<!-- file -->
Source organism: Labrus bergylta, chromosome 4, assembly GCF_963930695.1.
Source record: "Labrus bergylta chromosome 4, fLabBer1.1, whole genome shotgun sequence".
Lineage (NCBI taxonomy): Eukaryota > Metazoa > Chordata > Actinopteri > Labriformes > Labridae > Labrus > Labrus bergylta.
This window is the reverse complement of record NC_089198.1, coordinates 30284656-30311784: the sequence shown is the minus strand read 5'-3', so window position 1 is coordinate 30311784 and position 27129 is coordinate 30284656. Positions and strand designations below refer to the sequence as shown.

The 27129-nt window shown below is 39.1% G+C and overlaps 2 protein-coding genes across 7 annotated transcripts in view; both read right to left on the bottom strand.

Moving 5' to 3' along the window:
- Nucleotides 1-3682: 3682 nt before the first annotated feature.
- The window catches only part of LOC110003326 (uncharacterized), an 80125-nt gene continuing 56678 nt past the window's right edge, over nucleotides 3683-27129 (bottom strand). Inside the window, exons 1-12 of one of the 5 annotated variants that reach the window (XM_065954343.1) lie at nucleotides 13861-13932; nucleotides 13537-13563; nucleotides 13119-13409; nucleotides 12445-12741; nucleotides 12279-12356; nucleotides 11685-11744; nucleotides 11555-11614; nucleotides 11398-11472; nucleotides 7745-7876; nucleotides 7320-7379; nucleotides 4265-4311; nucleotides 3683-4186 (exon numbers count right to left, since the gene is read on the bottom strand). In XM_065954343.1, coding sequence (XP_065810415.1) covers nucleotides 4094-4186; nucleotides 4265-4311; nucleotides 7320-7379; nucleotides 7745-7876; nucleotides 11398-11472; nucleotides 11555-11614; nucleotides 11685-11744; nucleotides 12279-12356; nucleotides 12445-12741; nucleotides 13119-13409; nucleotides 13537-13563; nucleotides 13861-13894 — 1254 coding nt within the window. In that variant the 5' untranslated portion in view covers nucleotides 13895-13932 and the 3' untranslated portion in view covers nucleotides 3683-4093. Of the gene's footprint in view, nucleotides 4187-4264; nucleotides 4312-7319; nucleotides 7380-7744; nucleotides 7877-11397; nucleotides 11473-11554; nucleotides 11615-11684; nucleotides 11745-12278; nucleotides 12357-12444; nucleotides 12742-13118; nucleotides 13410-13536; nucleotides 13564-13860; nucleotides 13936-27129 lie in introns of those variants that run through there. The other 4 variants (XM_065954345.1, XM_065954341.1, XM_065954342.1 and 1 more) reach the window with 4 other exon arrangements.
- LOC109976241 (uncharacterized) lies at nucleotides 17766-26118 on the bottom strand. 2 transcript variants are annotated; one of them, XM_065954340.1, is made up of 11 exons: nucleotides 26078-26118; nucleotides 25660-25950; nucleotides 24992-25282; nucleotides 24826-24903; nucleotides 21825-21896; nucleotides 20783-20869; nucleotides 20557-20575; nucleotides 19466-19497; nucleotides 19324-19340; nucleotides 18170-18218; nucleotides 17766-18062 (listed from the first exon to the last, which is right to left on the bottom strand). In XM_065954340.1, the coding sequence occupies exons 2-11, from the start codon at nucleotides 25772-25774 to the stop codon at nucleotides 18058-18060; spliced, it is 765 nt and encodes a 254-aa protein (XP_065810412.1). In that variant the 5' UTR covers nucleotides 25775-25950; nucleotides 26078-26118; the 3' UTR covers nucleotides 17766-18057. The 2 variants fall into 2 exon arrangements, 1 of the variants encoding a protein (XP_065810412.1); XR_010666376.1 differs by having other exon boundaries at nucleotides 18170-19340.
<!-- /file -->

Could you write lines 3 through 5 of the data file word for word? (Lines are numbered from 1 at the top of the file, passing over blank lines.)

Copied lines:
Lineage (NCBI taxonomy): Eukaryota > Metazoa > Chordata > Actinopteri > Labriformes > Labridae > Labrus > Labrus bergylta.
This window is the reverse complement of record NC_089198.1, coordinates 30284656-30311784: the sequence shown is the minus strand read 5'-3', so window position 1 is coordinate 30311784 and position 27129 is coordinate 30284656. Positions and strand designations below refer to the sequence as shown.

The 27129-nt window shown below is 39.1% G+C and overlaps 2 protein-coding genes across 7 annotated transcripts in view; both read right to left on the bottom strand.